The Tacoma City Council has authorized paying fired economic development chief Ricardo Noguera $174,000 to settle a claim he filed against the city after he was removed from his post.
As part of the settlement agreement, the city will provide a mutually agreed upon positive reference letter that's expected to be drafted sometime next week, said city attorney Bill Fosbre. Noguera won't receive any medical benefits or other fringe benefits as part of the settlement agreement, Fosbre said.
Efforts to reach Noguera and his attorney on Wednesday were unsuccessful.
Councilmen Chris Beale and Justin Camarata both voted no on the resolution Tuesday night. Both said they couldn't comment because the resolution is still technically a matter of pending litigation.
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Noguera was fired in December after an investigation found he “created an environment that has left his female staff feeling demeaned, demoralized and unwelcomed.” In response, Noguera signaled in a claim filed with the city that he intended to sue and alleged that City Manager Elizabeth Pauli treated him and other people of color unfairly.
In the course of the investigation, several women complained of Noguera referring to them as "pretty girls," according to one report to the city manager. Another employee said Noguera twice said she was not as pretty as her coworkers. Several said Noguera liked to hug his female employees.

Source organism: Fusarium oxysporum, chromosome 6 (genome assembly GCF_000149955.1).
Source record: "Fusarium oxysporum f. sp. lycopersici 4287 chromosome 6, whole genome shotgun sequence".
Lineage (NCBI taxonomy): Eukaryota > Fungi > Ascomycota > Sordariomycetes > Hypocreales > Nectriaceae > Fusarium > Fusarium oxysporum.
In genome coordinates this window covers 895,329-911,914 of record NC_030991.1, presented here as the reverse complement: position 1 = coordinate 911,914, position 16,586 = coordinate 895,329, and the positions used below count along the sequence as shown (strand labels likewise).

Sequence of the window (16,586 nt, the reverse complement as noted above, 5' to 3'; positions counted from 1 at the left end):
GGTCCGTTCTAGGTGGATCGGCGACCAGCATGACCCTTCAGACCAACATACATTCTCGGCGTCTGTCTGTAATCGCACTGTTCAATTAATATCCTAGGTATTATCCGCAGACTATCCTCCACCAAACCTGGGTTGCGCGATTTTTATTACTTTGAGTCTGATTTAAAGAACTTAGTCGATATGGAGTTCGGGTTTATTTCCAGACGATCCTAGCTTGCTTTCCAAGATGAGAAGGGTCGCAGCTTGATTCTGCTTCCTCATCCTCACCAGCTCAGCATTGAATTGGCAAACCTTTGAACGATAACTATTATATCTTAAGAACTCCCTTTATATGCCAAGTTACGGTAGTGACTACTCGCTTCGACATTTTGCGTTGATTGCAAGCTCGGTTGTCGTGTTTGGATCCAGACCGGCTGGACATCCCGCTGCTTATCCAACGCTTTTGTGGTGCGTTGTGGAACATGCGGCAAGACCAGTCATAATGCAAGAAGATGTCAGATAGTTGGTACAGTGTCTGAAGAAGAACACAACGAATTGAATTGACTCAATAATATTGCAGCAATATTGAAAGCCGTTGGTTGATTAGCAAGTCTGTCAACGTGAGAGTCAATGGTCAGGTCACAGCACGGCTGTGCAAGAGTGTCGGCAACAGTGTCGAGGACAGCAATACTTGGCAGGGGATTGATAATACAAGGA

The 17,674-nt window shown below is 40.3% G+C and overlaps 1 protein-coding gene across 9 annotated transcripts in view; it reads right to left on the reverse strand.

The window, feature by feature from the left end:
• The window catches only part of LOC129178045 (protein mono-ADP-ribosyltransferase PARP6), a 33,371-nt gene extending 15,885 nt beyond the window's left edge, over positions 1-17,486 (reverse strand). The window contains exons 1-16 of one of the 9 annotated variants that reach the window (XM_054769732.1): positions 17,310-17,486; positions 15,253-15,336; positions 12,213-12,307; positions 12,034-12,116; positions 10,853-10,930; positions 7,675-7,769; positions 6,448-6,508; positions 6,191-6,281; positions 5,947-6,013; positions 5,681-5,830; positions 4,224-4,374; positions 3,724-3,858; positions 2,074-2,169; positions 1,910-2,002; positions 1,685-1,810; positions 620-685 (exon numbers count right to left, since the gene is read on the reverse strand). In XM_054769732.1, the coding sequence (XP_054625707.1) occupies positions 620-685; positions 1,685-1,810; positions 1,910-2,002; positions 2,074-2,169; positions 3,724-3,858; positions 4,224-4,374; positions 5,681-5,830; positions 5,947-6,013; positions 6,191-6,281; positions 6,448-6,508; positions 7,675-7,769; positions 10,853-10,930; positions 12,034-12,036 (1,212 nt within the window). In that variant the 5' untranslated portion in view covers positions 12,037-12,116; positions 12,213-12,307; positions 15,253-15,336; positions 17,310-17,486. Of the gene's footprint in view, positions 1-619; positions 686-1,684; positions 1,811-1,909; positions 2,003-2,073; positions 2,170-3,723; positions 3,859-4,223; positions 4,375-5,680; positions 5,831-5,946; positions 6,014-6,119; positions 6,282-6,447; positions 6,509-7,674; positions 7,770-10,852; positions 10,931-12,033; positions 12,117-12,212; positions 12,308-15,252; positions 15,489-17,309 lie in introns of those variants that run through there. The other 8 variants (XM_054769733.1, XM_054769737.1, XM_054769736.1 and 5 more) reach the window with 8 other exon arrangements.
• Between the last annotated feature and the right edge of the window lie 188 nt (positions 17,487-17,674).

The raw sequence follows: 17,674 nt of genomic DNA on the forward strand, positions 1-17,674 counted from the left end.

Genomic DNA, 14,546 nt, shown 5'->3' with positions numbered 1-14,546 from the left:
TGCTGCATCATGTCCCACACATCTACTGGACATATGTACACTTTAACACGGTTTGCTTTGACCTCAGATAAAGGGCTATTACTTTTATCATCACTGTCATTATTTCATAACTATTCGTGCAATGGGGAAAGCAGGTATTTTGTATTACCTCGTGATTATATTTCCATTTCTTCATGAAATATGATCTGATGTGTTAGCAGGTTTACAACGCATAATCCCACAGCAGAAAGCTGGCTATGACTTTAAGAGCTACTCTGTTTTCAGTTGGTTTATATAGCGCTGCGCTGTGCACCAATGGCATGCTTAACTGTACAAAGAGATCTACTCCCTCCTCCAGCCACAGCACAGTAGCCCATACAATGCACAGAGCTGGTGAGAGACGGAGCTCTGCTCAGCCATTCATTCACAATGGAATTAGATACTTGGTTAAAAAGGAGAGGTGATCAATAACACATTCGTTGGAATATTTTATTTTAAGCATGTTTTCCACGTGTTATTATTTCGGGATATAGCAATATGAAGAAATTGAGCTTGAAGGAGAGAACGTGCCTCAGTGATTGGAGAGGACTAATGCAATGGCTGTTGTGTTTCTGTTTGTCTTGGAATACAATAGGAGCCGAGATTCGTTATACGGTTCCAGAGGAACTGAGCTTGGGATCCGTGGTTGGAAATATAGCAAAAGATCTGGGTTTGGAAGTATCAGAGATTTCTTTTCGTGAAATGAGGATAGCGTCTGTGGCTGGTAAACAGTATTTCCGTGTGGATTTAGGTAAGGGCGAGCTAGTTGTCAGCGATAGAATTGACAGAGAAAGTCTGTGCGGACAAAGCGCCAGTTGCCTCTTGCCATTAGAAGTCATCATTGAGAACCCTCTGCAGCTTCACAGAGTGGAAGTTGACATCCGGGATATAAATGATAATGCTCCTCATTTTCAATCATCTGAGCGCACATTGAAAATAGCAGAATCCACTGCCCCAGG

Additionally, two women told investigators they felt they were denied job opportunities because of their gender. One told investigators Noguera “she could never expect to advance within the city due to her being a single mother.” The other said she was denied because Noguera told her “men find her intimidating.”
While Pauli fired Noguera from his position as director of the Community and Economic Development department, she offered him another post where he wouldn't be in a supervisory role, The News Tribune reported at the time.
Under that arrangement, Noguera, as the city’s new “chief development officer,” would have been paid for three months at a rate equivalent to $141,000 a year, down from his director’s pay of $168,896 a year. The city also offered a one-time payment of nearly $7,000, according to The News Tribune story. After the three months, Noguera’s job title and duties were to be settled, so his pay might have gone up or down.
In his claim against the city, Noguera said other city department heads who had complaints against them weren't fired because they are white, and he was discriminated against because he is a person of color.
His claim asked the city to settle the matter by paying him $1 million, providing a year of health and dental insurance for him and his family, giving him a good reference and following confidentiality and non-disclosure clauses.
Fosbre said the claim never got to the lawsuit stage. He said the city chose to settle the matter because at this point "it's best for both parties to move on."